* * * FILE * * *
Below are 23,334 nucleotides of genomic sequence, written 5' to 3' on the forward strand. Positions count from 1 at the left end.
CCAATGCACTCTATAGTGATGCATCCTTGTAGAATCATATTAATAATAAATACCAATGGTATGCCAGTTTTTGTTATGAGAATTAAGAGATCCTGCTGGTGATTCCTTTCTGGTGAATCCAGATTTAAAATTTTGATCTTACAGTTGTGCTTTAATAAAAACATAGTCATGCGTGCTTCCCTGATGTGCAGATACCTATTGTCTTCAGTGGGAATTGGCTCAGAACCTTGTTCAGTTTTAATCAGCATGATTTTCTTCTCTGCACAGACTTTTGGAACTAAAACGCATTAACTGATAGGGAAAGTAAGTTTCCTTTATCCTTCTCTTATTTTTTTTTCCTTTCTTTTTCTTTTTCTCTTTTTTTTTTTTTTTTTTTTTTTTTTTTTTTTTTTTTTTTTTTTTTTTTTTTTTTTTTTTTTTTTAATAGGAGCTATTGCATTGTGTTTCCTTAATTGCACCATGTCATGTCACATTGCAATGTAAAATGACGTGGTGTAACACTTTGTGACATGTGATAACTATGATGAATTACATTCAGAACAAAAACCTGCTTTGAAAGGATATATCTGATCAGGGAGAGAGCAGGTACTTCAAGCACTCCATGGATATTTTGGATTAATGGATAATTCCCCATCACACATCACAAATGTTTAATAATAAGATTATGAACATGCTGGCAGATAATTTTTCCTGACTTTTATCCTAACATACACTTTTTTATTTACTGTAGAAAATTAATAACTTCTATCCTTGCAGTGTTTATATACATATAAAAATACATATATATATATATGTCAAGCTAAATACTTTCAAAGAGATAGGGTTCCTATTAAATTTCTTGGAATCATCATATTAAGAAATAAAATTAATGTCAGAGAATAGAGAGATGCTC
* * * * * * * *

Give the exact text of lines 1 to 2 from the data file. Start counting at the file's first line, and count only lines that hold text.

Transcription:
Below are 23,334 nucleotides of genomic sequence, written 5' to 3' on the forward strand. Positions count from 1 at the left end.
CCAATGCACTCTATAGTGATGCATCCTTGTAGAATCATATTAATAATAAATACCAATGGTATGCCAGTTTTTGTTATGAGAATTAAGAGATCCTGCTGGTGATTCCTTTCTGGTGAATCCAGATTTAAAATTTTGATCTTACAGTTGTGCTTTAATAAAAACATAGTCATGCGTGCTTCCCTGATGTGCAGATACCTATTGTCTTCAGTGGGAATTGGCTCAGAACCTTGTTCAGTTTTAATCAGCATGATTTTCTTCTCTGCACAGACTTTTGGAACTAAAACGCATTAACTGATAGGGAAAGTAAGTTTCCTTTATCCTTCTCTTATTTTTTTTTCCTTTCTTTTTCTTTTTCTCTTTTTTTTTTTTTTTTTTTTTTTTTTTTTTTTTTTTTTTTTTTTTTTTTTTTTTTTTTTTTTTTTAATAGGAGCTATTGCATTGTGTTTCCTTAATTGCACCATGTCATGTCACATTGCAATGTAAAATGACGTGGTGTAACACTTTGTGACATGTGATAACTATGATGAATTACATTCAGAACAAAAACCTGCTTTGAAAGGATATATCTGATCAGGGAGAGAGCAGGTACTTCAAGCACTCCATGGATATTTTGGATTAATGGATAATTCCCCATCACACATCACAAATGTTTAATAATAAGATTATGAACATGCTGGCAGATAATTTTTCCTGACTTTTATCCTAACATACACTTTTTTATTTACTGTAGAAAATTAATAACTTCTATCCTTGCAGTGTTTATATACATATAAAAATACATATATATATATATGTCAAGCTAAATACTTTCAAAGAGATAGGGTTCCTATTAAATTTCTTGGAATCATCATATTAAGAAATAAAATTAATGTCAGAGAATAGAGAGATGCTC